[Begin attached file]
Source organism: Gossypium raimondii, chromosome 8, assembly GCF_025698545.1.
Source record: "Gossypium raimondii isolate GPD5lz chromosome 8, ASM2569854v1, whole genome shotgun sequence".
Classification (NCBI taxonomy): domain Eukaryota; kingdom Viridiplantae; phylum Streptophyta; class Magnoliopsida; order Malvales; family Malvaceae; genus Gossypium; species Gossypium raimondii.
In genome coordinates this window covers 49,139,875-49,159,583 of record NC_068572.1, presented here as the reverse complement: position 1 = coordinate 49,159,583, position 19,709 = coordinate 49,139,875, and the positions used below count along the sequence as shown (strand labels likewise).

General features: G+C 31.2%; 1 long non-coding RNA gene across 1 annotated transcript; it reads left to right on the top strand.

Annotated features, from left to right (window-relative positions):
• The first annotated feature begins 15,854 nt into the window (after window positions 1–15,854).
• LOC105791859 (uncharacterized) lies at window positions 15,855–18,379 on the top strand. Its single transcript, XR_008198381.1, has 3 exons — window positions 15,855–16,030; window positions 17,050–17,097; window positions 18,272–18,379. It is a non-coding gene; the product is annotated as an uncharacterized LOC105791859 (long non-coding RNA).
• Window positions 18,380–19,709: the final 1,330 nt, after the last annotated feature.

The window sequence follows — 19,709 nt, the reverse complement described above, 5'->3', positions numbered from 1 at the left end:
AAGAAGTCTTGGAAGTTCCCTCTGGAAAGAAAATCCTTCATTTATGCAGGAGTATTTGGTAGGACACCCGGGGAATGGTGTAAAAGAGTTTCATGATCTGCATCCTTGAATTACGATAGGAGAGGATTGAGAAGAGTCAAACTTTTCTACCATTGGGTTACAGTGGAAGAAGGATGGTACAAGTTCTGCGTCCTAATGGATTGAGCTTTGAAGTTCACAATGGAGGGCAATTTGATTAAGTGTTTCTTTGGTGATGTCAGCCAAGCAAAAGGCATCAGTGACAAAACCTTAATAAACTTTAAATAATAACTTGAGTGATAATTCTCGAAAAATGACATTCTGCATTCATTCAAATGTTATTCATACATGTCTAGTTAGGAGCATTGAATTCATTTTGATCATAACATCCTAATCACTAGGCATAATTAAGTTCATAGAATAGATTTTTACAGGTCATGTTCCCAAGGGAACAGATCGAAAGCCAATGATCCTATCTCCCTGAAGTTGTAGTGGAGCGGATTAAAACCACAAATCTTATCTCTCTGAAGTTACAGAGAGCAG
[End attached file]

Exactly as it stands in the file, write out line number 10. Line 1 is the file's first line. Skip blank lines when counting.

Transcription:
The window sequence follows — 19,709 nt, the reverse complement described above, 5'->3', positions numbered from 1 at the left end: